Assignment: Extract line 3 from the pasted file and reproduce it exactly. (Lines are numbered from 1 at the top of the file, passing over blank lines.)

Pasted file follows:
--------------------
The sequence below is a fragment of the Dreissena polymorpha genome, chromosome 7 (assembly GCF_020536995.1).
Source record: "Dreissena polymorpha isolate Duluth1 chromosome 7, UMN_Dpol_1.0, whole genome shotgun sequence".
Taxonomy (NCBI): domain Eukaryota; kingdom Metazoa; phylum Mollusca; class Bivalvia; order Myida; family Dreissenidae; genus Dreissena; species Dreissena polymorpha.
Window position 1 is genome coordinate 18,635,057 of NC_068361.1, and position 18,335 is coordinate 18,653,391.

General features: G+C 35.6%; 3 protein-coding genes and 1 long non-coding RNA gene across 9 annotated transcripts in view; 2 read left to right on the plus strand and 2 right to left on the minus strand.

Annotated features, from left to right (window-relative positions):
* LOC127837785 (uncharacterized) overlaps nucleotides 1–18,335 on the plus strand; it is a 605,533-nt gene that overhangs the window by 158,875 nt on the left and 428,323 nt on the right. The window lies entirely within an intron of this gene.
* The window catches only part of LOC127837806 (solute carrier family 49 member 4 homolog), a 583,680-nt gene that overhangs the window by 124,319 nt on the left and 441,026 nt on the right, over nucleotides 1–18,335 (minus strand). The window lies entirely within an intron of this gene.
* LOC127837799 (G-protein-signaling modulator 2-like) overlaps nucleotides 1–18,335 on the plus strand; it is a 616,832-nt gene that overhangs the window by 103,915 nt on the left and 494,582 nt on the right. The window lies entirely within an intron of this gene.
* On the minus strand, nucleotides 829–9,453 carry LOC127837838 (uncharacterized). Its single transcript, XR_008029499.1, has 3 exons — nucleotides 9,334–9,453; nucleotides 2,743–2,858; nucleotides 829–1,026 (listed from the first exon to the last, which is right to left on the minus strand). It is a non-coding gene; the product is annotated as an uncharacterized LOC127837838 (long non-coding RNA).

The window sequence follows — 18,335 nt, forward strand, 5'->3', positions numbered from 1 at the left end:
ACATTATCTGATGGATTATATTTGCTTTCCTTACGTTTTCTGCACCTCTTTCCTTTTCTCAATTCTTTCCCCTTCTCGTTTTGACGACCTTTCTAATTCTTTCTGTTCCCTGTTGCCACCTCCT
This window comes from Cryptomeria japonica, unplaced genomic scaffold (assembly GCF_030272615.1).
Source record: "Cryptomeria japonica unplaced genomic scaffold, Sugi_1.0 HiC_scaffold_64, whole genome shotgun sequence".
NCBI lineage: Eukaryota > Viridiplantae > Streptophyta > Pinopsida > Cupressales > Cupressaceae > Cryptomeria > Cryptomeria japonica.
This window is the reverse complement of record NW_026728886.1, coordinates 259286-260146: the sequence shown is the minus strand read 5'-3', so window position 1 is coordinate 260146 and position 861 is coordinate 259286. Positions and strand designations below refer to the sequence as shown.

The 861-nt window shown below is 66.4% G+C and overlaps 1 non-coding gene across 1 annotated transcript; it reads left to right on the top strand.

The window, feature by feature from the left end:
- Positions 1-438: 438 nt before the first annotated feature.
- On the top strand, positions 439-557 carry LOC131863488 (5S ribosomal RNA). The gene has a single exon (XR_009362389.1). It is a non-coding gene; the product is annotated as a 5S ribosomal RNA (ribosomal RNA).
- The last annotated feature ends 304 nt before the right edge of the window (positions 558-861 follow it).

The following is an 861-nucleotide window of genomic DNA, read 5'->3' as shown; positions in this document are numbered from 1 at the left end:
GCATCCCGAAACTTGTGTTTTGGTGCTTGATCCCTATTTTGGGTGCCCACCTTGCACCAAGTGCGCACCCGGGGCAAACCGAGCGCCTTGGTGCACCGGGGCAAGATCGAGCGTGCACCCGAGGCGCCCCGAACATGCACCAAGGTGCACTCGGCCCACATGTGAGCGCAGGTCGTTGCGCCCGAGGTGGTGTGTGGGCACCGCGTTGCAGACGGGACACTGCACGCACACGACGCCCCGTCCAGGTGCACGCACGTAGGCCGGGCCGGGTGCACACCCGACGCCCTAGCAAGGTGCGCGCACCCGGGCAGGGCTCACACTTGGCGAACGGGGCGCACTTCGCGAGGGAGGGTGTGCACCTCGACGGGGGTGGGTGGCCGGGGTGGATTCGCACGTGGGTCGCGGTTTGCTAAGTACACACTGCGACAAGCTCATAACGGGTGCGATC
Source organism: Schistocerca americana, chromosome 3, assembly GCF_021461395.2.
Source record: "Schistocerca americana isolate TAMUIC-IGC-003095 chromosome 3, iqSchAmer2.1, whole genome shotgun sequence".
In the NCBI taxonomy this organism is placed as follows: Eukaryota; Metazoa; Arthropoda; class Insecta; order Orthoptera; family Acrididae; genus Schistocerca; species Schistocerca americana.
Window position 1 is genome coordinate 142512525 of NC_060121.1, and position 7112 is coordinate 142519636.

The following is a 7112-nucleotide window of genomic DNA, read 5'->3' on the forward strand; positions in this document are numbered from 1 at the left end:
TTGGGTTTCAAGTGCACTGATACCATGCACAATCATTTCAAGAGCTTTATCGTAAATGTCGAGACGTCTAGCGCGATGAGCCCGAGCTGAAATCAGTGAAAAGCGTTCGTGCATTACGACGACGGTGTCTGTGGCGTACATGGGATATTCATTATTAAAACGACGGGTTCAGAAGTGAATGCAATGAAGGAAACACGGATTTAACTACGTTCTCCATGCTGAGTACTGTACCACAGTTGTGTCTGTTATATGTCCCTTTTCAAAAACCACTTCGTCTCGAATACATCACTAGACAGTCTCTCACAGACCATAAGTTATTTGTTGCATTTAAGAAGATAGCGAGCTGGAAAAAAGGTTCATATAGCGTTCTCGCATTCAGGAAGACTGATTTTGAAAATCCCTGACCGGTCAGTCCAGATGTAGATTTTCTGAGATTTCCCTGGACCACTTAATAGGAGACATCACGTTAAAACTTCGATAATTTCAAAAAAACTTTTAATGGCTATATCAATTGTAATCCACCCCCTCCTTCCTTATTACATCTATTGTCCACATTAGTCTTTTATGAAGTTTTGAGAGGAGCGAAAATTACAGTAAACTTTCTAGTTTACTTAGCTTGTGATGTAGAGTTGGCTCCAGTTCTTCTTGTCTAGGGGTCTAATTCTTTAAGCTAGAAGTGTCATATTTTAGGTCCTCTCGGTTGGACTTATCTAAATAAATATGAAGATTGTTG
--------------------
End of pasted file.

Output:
Taxonomy (NCBI): domain Eukaryota; kingdom Metazoa; phylum Mollusca; class Bivalvia; order Myida; family Dreissenidae; genus Dreissena; species Dreissena polymorpha.